Last August, Siraj Ibn Wahhaj and four other adults were arrested in a remote complex in Taos, New Mexico. Siraj was wanted for taking away his disabled son Abdul-Ghani Wahhaj from his mother's home in Georgia and disappearing. It turned out that Siraj and the other adults lived together with 11 children in poverty. After arresting the adults and searching the enclosure, the authorities found Abdul-Ghani's body on what would be his fourth birthday. It is assumed that he died during a ritual of Islamic exorcism.
The accusations of pedophilia were finally abandoned against three of the five adults, but all five were subsequently arrested by the FBI with the arms accusation. The biggest question was whether the camp had been a training ground for some kind of terrorist attack. Prosecutors had initially stated that camp children were trained to shoot in preparation for a school shoot-out. Today, the Justice Department issued a press release stating that all five adults were charged with conspiracy to attack federal officials:
A federal grand jury sitting in Albuquerque, New Mexico, presented a Superseding exclusion on March 13 accusing Jany Leveille, 36 years old. Siraj Ibn Wahhaj, 40, Hujrah Wahhaj, 38, Subhanah Wahhaj, 36, and Lucas Morton, 41, with federal crimes related to terrorism, abduction and firearm violations …
"L & # 39 prosecution claims that the defendants conspired to provide material support in preparation for violent attacks against federal police officers and members of the army, "Attorney General Demers said. "Growing beliefs through terror and violence has no place in America, and the National Security Division continues to make protection against terrorism its top priority."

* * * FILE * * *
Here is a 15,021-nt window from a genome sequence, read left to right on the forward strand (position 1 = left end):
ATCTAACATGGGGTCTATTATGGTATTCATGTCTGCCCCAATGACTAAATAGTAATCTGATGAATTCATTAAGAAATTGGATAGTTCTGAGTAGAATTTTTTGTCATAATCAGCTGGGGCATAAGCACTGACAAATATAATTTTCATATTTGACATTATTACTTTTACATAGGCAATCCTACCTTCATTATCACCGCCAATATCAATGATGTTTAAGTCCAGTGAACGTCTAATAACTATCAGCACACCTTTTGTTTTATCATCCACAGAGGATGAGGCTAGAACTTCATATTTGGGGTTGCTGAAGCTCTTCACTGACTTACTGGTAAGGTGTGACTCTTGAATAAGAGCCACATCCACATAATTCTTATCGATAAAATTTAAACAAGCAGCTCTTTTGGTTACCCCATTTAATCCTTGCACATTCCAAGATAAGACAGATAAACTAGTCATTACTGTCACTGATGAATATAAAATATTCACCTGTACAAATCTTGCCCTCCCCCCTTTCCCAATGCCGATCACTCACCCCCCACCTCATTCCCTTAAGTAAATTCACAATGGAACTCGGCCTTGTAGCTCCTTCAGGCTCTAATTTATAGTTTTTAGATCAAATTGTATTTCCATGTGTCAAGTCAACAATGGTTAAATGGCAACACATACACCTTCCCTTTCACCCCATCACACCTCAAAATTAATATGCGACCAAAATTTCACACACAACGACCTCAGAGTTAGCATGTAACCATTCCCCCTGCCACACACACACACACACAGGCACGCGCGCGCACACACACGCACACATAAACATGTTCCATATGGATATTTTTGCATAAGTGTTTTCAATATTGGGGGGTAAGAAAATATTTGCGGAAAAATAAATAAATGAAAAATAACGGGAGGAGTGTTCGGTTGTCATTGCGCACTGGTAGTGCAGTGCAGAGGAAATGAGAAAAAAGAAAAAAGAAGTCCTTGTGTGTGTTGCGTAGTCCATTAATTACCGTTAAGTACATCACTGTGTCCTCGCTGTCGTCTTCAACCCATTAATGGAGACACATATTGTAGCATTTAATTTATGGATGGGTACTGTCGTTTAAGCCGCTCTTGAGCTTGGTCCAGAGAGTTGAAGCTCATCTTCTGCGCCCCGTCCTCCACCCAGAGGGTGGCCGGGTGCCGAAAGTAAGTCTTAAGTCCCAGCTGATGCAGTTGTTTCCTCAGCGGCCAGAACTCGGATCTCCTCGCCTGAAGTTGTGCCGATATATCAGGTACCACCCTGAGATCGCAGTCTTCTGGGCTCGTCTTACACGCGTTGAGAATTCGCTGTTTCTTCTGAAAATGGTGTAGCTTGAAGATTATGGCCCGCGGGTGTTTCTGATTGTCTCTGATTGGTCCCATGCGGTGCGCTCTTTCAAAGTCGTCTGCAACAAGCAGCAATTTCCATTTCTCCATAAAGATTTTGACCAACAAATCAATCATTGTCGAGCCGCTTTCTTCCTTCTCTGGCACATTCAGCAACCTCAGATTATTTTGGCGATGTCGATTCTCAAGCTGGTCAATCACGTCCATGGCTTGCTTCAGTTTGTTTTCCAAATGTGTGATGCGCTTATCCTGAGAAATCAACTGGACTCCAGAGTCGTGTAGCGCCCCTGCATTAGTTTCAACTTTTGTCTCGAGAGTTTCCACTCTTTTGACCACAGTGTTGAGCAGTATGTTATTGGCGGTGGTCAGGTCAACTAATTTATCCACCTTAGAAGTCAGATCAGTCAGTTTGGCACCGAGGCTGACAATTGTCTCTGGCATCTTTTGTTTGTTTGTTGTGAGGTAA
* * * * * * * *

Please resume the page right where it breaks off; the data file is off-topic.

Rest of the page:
The exact nature of the plot is not explained in the press release, but there is a little more detail in the indictment:
Jany Leveille and Siraj Ibn Wahhaj instructed the people, including other occupants of the training camp, to be ready to engage in jihad, to die as martyrs and to perform violent acts, including federal killing Employees of the Bureau of Investigation, government officials and military personnel.
Finally, it is worth noting that Siraj Ibn Wahhaj is the son of a famous New York imam. When the arrests were made last year, he told CNN that his son was not a religious extremist:
Major Wahhaj disputed the characterization of his son's religious belief law as extreme. He said his son's behavior could be extreme. He described it as a tilt, the kind of person who got angry when he was stopped at the airport by immigration agents.
But "doing something extreme like this doesn't make sense", he said.
as if he was wrong about this. These were not just religious people living off the grid. These were (presumably) aspiring terrorists with their training camp and shooting range.